Pinto Bean Soup with Masa and Queso Fresco Dumplings

Pinto Bean Soup with Masa and Queso Fresco Dumplings

Sopa de Ombligo 
6 servings
Pati Jinich
Course: Soup
Cuisine: Mexican
Keyword: cilantro, green onions, masa, mexican crema, mint, onion, pati’s mexican table, pinto beans, queso fresco, Tomatoes
Author:Pati Jinich
Prep Time: 15 minutes
Cook Time: 40 minutes
Total Time: 55 minutes
Pinto Bean Soup with Masa and Queso Fresco Dumplings recipe from Pati’s Mexican Table Season 8, Episode 7 “Jinetes, Adventure in the Mountains”


  • 4 tablespoons canola or safflower oil, divided
  • 1/2 white onion, chopped
  • 1 garlic clove
  • 1/2 pound (about 2) ripe Roma tomatoes, cored and chopped
  • 3/4 teaspoon kosher or sea salt, divided, or to taste
  • 3 cups cooked pinto beans, with 1 cup of their cooking broth
  • 8 cups chicken or vegetable broth, divided
  • 1 cup corn masa flour, preferably the masa harina mix for tamales, but masa harina for tortillas also works
  • 3/4 cup water
  • 2 tablespoons crumbled queso fresco
  • 1 tablespoon chopped cilantro leaves
  • 1 tablespoon chopped mint leaves
  • Mexican crema, optional, for garnish
  • Sliced scallions, mint, cilantro and crushed dried chiltepín chiles or chiles de árbol, optional, for garnish

To Prepare

  • Heat 2 tablespoons of oil in a large, heavy soup pot or casserole over medium-high heat. Add the onion and cook for 5 to 6 minutes until it has completely softened, the edges are golden brown, and there is a toasted and sweet aroma wafting from the pot. Add the garlic clove and and cook for another minute until the garlic is fragrant and has colored. Stir in the tomatoes and 1/2 teaspoon salt and cook for 5 minutes until the tomatoes have cooked down to a soft, thick paste.
  • Add the beans along with 1 cup of their broth, as well as 4 cups of the chicken or vegetable broth. Bring to a boil, reduce heat to medium, cover partially and simmer for 10 minutes. The beans should be completely soft and the broth thick and soupy.
  • Meanwhile, prepare the masa for the dumplings. In a medium bowl, combine the corn masa flour with the water and 1/4 teaspoon salt. Knead together with your hands. The dough will be very coarse and seem dry. Add the remaining 2 tablespoons of oil, queso fresco, cilantro, and mint, and mix together until the dough is very soft and homogenous, about 1 minute. Set aside.
  • Working in batches, puree the pinto bean soup in a blender until completely smooth. Pour back into the soup pot and whisk or stir in the remaining 4 cups chicken or vegetable broth. Set over medium heat and bring to a simmer. Reduce heat to low.
  • Begin forming the dumplings. Scoop up enough masa to make 1-inch balls, roll them between your hands (moisten your hands with water if they stick and, one-by-one, gently drop them into the soup. Once all the masa balls have been shaped and added to the soup, gently stir with a wooden spoon to make sure none stick to the bottom. Cover the pot partially with a lid and let the soup simmer gently for 15 to 20 more minutes until the masa dumplings are cooked through. They will thicken the soup as they simmer.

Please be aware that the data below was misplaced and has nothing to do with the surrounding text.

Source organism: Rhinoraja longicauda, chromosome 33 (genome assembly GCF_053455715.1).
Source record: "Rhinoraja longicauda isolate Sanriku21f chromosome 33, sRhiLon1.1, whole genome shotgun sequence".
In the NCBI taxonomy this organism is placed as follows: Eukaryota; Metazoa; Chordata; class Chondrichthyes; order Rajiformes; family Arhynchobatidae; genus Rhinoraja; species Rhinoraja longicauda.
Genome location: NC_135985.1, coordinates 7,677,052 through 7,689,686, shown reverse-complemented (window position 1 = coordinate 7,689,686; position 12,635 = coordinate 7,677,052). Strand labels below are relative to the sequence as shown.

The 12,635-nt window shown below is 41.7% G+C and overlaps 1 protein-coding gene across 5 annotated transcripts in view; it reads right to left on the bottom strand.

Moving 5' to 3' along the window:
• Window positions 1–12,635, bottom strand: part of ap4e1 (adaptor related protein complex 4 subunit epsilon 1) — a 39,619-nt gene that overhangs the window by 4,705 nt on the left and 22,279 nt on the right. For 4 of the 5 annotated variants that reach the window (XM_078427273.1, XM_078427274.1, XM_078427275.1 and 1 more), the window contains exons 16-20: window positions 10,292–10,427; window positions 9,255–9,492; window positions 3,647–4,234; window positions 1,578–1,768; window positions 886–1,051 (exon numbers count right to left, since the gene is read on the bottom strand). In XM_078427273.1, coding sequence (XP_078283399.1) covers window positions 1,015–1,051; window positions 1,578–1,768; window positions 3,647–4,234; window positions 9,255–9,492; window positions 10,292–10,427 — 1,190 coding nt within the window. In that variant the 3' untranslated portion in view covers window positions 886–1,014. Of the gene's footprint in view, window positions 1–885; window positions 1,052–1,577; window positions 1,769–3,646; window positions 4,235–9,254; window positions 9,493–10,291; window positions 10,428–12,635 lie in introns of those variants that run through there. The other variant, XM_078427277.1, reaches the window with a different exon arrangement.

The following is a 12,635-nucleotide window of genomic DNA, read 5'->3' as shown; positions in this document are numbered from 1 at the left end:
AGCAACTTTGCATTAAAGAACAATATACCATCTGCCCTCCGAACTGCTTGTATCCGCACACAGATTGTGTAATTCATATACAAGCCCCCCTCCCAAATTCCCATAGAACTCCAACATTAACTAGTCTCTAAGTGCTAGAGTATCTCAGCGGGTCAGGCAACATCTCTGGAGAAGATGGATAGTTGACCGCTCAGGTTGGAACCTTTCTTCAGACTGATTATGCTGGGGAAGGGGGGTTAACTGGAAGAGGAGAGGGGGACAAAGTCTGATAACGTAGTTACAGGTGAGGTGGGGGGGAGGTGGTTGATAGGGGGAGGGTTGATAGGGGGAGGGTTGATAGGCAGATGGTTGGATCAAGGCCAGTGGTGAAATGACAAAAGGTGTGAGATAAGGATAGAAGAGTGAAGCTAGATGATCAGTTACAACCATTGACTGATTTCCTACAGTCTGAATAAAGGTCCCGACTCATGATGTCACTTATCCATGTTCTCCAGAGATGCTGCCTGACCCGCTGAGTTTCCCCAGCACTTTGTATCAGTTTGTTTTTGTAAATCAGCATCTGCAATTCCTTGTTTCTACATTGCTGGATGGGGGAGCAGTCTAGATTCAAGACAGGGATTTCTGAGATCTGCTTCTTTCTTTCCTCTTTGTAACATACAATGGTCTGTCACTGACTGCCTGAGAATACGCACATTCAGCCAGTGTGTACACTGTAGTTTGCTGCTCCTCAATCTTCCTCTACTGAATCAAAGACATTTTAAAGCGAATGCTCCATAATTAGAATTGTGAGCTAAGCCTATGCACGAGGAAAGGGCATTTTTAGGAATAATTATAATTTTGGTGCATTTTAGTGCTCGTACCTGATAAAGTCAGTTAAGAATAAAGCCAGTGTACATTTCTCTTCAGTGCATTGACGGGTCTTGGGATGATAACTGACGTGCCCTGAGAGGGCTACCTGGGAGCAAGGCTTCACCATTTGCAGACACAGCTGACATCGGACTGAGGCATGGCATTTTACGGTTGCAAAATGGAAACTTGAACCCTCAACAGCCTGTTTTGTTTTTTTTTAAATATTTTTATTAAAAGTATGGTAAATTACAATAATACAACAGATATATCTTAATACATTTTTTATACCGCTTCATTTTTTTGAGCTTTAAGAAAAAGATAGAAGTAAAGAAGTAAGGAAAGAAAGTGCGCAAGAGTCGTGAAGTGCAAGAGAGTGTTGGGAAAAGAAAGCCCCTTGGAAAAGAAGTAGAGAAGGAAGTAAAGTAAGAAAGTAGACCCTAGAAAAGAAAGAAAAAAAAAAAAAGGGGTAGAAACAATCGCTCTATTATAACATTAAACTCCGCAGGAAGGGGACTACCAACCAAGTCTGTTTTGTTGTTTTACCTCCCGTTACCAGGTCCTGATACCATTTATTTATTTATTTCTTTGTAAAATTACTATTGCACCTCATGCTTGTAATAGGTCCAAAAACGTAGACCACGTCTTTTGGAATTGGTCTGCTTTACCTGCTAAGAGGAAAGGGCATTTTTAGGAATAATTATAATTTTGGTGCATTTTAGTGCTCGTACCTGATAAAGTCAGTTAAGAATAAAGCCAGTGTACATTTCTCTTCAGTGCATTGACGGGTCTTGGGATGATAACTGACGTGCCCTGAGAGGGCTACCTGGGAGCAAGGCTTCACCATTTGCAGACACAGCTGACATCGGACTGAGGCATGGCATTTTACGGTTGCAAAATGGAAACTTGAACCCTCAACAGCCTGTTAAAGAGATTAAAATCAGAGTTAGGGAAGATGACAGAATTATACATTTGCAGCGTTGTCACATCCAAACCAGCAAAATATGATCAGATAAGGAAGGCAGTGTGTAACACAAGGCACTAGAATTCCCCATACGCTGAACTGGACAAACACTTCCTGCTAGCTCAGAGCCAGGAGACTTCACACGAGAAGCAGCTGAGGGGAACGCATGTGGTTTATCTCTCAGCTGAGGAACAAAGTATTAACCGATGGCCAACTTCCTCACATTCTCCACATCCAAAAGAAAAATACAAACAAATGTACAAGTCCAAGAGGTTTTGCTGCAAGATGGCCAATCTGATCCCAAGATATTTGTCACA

• Taste the soup for salt and add more if need be. Serve hot, garnishing each bowl with a spoonful of fresh Mexican cream if desired. You may also sprinkle on some sliced scallions, mint, cilantro, and crushed chiltepín chiles or chiles de árbol for a punch of heat.
  • Note: If you are lucky enough to live next to a tortilleria or store that sells fresh corn masa, already mixed, go for it! You will need about 3/4 pound. Just mix it with the queso fresco, oil, mint, cilantro, and salt. If you can’t get ahold of fresh masa, rest assured that the corn masa made with masa harina for tamales or tortillas will still be excellent. If you have a choice between corn masa flour for tamales or for tortillas (they are two different products; masa harina for tamales will say so on the package), go for the tamal mix for these dumplings. The masa harina for tortillas is finer than the flour for tamales, but it will still work.

16 comments on “Pinto Bean Soup with Masa and Queso Fresco Dumplings

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  1. My husband and I love watching Pati Sundays on PBS. I just made”Bellybutton Soup”, I have say so easy and a major plus, all ingredients are easily available. It is fantastic definitely a keeper!!!!

  2. I love this soup! I was able to easily make it vegan by using plant-based queso fresco and crema. I was surprised by how much time I needed to make the soup but it was certainly worth the effort! I saw Pati make this on her show and new I could adapt it to my vegan lifestyle. I love the show (I have several shows saved forever on my DVR) and can adapt many of the recipes. How about an episode with Mexican vegan/vegetarian meals?

  3. Love your show! When you say 3 cups cooked pinto beans… Which recipe of yours, would you recommend for cooking the beans first? I thought it might be your Frijoles de Olla? Can’t wait to make this this weekend, thanks!

  4. It looks like you put a thumbprint into your dumplings after rolling them into 1” balls. Is that the case? Or are they rolled like gnocchi?

    1. Oh no, I just put a little finger imprint in them, Loonchick. I first, roll the dumplings into 1-inch balls, then, with my little finger, I make a dimple in them.